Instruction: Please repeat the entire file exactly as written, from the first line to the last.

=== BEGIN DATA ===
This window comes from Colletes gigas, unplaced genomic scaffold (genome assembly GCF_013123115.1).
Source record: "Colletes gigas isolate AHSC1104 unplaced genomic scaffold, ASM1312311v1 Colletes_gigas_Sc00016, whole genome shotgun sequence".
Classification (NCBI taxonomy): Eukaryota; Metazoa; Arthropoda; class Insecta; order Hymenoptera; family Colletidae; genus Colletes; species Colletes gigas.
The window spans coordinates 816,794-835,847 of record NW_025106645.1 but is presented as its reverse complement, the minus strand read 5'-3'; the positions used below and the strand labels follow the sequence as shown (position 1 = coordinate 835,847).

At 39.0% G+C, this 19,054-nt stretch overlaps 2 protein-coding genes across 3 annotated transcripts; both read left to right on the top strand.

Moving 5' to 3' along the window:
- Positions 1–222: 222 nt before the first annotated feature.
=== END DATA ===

This window comes from Colletes gigas, unplaced genomic scaffold (genome assembly GCF_013123115.1).
Source record: "Colletes gigas isolate AHSC1104 unplaced genomic scaffold, ASM1312311v1 Colletes_gigas_Sc00016, whole genome shotgun sequence".
Classification (NCBI taxonomy): Eukaryota; Metazoa; Arthropoda; class Insecta; order Hymenoptera; family Colletidae; genus Colletes; species Colletes gigas.
The window spans coordinates 816,794-835,847 of record NW_025106645.1 but is presented as its reverse complement, the minus strand read 5'-3'; the positions used below and the strand labels follow the sequence as shown (position 1 = coordinate 835,847).

At 39.0% G+C, this 19,054-nt stretch overlaps 2 protein-coding genes across 3 annotated transcripts; both read left to right on the top strand.

Moving 5' to 3' along the window:
- Positions 1–222: 222 nt before the first annotated feature.